Germany, 1000 Mark 1910

sr09-0101_f_600x600
sr09-0101_f_600x600sr09-0101_b_600x600
6,50 €

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CATALOG INFORMATION
ID Number: SR09-0101
Category: Paper Money
Description: Germany, 1000 Mark 1910
Country or State: Germany
Year: 21.04.1910 (Green Print)
Period: German Empire (Deutsches Reich, 1871 - 1918)
Head of State/Ruler: Wilhelm II or William II (Full Name: Friedrich Wilhelm Viktor Albrecht von Preußen)
Reign: 15 June 1888 – 9 November 1918
Currency: Marks
Face Value: 1000 Marks
Subject/Theme:  
Obverse: Dark brown and tan underprint. Green serial # and seal (Reprinted 1918 - 1922)
Obverse Legend: REICHSBANKNOTE, EIN TAUSEND MARK
Obverse Designer: Reichsdruckerei, Berlin (Germany) - RBG
Reverse: Allegorical figures of Navigation and Agriculture
Reverse Legend:  
Reverse Designer: Reichsdruckerei, Berlin (Germany) - RBG
Edge:  
Note: This 1,000 mark banknote was issued on April 21, 1910 with a green seal (P-45b); Exist with 6 digit and 7 digit serial #
Dimensions (B x H): 187 x 110 mm
Krause Catalog Number: P45a
Other Catalog Number: Rosenberg 46b, alphabet 4962271K, Pick 45b
State of Conservation: Extremely Fine (XF)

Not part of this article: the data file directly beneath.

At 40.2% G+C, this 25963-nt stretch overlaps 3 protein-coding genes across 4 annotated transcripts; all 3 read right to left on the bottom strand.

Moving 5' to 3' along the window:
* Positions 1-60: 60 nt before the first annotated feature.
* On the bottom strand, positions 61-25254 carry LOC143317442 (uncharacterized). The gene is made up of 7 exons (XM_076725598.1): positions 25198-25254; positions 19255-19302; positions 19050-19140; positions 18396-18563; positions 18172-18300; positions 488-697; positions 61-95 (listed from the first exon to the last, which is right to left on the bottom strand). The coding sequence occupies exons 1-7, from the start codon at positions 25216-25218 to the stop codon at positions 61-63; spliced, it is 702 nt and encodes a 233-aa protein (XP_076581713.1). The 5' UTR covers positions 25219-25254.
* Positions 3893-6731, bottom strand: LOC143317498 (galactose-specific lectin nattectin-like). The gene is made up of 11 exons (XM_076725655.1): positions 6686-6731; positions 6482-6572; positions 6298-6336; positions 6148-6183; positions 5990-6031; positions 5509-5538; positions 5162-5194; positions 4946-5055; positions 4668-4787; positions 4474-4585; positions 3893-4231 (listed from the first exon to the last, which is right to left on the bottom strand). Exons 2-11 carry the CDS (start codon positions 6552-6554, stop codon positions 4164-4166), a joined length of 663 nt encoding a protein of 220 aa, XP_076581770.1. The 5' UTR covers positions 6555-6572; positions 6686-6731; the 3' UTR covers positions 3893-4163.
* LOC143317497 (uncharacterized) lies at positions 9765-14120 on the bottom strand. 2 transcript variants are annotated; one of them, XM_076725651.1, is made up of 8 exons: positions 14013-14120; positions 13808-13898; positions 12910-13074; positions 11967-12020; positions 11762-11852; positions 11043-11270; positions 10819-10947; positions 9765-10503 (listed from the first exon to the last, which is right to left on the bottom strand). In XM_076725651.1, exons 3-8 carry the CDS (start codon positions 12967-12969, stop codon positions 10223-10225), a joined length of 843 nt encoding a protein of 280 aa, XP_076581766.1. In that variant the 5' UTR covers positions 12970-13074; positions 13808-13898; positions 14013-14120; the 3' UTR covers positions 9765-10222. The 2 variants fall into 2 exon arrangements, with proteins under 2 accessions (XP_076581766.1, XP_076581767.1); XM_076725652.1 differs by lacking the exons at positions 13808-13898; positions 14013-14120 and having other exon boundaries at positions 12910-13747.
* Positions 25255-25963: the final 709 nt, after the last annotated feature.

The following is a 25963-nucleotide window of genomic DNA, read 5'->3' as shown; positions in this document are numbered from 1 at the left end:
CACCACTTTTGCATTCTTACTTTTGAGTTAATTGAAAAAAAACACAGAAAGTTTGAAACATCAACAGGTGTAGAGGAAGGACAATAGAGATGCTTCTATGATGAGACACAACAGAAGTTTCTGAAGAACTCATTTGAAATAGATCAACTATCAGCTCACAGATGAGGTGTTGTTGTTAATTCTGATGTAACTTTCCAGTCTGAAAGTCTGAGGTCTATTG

Rarity:  
   

CATALOG VALUE
Uncirculated (Unc) € 8.00
Extremely Fine (XF) € -
Very Fine (VF) € 4.00
Fine (F) € -
Very Good (VG) € 2.00
Good (G) € -
Poor (P) € -
   

HISTORICAL NOTES
Two of the most intersting banknotes from the era of the German Empire are the very large 100 Reichsmark and 1,000 Reichsmark banknotes.
This magnificent engraved 1,000 Mark Reichsbanknote from Imperial Germany was issued in 1910 during the reign of Kaiser Wilhelm II.  The banknote was engraved on specially ribbed hemp security paper with short blue silk threads and was called the Wilcox Paper after the American inventor J.M. Wilcox.  This patent was initially used in the United States for banknotes printed before 1877.  This process was then sold by J.M. Wilcox & Co. of Philadelphia to the Reichsbank and was used in the production of this classic note.  This is also the largest denomination note ever issued from the era of the National Currency (1874) to 1922 before the era of hyper-inflation.
The obverse has floral design columns and the reverse has allegoric female figures, one holding a rudder and the other a cornucopia, representing commerce and agriculture embracing the German Coat of Arms. 
These notes continued to be printed until the end of the war, though the last issue date was April 21, 1910.  At the start of the war, the serial numbers were in red and toward the end of the war the serial numbers were printed in green.  Before World War I, a 1,000 mark banknote was worth about US $238 and at the end of the war it was worth about US $142.